Army Gen. Richard D. Clarke, the commander of SOCOM, addressed attendees virtually on last Tuesday during the Special Operations Forces Industry Conference (SOFIC). He stated that the number one priority for SOCOM operators remains the countering of Violent Extremist Organizations (VEOs). He emphasized that extremism is a “generational issue.”
Nevertheless, General Clarke, speaking to the virtual crowd from the command’s SOFWERX facility in Ybor City, also said that the command will continue to address near-peer adversaries like Russia and China. Furthermore, he added that looking forward, SOCOM needs to address the “War on Influence” and “War for Talent.”
SOCOM’s primary mission for the past two decades has been fighting terrorist and extremist organizations and operating out of permissive environments, Clarke said. But with the Department of Defense’s shift in priorities, SOCOM must be ready for combating near-peer adversaries. Special Operations Forces, Clarke added, “will remain an integral part of our nation’s solution to tough strategic problems.”
Addressing the “War on Influence”, Clarke stated that the fighting against the terrorist groups of the world does not necessarily deviate from DOD’s shift to near-peer preparation. Our allies, and partnerships are a large part of preparing for future conflicts with near-peers as they are in helping counter-terrorist organizations.
SOCOM’s ability to develop and maintain close rapport with partner nation forces around the world is the U.S.’s big advantage, according to Clarke. He pointed out to U.S. allies in the Indo-Pacific region where Special Operations Forces are working closely with countries such as Indonesia, Japan, South Korea, Thailand, and Singapore. “Our number one advantage is our allies and partners, and counter-VEO actually equals [sic] GPC [Great Power Competition] by our presence in the Indo-Pacific. By being there, we are countering near-peer states.”
According to Clarke, “Great power competition is about influence.” It this, American special operators play a “unique role” in forging and maintaining partnerships with allies in the Indo-Pacific region.
In addressing the “War on Talent,” Clarke commented that the SOF ‘door-kicker’ may no longer be the most important member of the mission. Future combat may depend more on technological savvy operators trained for the cyber and information battlespace:
“We still need guys who can kick down the door, that can shoot well, that can jump out of airplanes, that can fly our special operators — we need all those men and women. But we also need coders. We also need leaders who can apply [artificial intelligence]. It may no longer be that the most important person on the mission is actually the Special Forces operator who is kicking down the door, but it could be the cyber operator that the special operations team actually has to get to the environment and make sure that he or she can work his or her cyber tools into the fight.”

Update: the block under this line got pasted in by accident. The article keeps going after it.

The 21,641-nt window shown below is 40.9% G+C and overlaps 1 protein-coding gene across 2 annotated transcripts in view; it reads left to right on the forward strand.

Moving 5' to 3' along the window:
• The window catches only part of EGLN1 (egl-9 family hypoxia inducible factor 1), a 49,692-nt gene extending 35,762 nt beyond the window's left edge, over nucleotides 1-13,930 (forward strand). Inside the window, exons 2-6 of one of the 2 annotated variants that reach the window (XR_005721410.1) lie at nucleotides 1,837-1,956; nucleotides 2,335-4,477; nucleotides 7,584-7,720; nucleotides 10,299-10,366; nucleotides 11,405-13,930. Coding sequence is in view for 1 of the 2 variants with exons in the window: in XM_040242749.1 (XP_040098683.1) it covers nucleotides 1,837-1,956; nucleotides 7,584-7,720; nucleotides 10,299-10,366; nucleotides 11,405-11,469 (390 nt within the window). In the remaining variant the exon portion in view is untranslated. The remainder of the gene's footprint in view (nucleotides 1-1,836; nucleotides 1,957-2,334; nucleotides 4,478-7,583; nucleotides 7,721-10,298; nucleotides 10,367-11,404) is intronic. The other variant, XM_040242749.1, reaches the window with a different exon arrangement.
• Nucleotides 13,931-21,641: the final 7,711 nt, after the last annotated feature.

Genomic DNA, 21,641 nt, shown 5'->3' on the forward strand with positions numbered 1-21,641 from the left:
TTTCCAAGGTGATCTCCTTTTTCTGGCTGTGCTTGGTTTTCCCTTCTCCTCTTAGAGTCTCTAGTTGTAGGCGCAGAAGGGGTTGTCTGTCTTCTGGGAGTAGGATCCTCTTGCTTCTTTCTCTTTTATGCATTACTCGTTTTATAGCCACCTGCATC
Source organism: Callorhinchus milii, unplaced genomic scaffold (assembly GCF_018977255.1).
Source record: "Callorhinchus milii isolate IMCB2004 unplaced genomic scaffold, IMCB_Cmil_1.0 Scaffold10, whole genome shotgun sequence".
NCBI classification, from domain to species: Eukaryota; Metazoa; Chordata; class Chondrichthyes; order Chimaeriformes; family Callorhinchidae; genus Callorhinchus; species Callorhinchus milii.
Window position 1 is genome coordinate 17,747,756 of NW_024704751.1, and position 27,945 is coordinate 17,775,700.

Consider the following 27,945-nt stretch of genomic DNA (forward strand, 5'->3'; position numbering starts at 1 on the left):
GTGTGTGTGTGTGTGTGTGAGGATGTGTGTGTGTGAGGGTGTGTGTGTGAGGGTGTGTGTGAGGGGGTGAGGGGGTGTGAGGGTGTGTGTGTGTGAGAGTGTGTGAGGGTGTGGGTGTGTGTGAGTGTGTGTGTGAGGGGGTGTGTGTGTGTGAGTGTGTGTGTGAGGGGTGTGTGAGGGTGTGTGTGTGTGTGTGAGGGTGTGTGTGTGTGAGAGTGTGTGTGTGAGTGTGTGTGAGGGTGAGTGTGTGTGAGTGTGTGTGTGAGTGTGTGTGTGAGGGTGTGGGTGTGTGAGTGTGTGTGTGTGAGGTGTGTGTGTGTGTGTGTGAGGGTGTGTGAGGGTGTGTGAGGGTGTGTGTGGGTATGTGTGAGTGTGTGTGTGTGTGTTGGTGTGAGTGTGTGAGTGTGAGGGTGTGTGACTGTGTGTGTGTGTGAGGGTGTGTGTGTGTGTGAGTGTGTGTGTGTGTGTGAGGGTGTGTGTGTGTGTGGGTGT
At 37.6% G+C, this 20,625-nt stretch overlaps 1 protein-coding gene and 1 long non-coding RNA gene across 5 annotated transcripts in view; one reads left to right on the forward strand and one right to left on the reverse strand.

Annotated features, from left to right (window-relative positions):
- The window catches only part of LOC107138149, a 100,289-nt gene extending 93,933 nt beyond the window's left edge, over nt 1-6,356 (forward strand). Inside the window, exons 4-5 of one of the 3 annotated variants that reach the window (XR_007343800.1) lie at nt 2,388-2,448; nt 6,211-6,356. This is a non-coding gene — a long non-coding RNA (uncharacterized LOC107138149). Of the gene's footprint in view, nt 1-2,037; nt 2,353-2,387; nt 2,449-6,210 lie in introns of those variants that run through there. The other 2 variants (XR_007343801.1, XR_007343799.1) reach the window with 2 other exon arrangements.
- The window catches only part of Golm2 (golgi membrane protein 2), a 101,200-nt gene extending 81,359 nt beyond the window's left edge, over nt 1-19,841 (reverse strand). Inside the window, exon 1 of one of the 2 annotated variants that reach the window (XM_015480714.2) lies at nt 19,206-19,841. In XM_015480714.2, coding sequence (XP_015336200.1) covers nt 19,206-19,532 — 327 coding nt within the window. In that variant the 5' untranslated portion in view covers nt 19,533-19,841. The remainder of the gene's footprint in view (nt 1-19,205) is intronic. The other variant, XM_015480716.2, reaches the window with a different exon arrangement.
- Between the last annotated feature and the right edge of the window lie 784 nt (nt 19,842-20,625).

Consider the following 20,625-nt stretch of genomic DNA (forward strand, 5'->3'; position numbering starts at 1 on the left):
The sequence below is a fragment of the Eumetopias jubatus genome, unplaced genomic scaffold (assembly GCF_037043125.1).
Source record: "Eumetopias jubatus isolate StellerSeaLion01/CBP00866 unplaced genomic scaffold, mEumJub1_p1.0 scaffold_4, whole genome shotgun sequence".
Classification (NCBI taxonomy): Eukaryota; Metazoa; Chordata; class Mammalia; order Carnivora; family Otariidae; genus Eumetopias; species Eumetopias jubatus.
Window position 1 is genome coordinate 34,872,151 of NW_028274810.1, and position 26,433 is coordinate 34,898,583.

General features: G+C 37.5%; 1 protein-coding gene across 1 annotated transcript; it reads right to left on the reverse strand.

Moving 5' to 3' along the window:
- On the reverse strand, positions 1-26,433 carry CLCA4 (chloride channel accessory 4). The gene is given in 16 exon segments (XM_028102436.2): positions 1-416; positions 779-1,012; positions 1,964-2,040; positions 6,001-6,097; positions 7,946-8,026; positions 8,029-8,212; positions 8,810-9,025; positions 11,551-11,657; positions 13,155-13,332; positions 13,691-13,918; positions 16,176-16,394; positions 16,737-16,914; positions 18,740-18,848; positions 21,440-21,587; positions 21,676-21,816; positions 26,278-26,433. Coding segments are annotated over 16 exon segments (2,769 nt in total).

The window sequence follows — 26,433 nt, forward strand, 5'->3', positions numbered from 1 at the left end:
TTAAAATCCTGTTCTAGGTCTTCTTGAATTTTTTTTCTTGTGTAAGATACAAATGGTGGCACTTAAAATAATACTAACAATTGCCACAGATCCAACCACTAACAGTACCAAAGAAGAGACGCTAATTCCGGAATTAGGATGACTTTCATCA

Clarke pointed out that in the early years of the war in Afghanistan, commanders (himself included) spent about 90 percent of the time planning the kinetic fight — referring to the actual mission planning. But that has now changed.
“The commander there on the ground now spends 60 percent of his working [time] in the information space… thinking about how is he influencing the Taliban thought process, how is he involved in the Afghan population and what [the population is] thinking, because we are going to win this through the population and their support for the Afghan government.”
Clarke advocated that special operators should be provided with every advantage possible, whether this is in the digital or physical domain: “We have to prioritize to set operators up for success.” He termed this approach “flipping the look toward the future.” This was certainly a view shared by a number of speakers at the conference.
Clarke mentioned that SOCOM is trying to perfect a partnership with the industry world: A partnership that will provide SOCOM with a “dual capability” employed equally against global terrorist networks and near-peer adversaries.
“Going into the future, SOCOM is going to remain engaged, working in small units in remote, austere environments and working with partner nation forces around the world,” he said.
Clarke concluded that, “we must contend with competitor capabilities and address emerging technologies. And in order to win, we will have to fight in multi-domains. SOF is a critical element but must train, equip, and develop in order to win all three wars I have mentioned.”
If you enjoyed this article, please consider supporting our Veteran Editorial by becoming a SOFREP subscriber. Click here to get 3 months of full ad-free access for only $1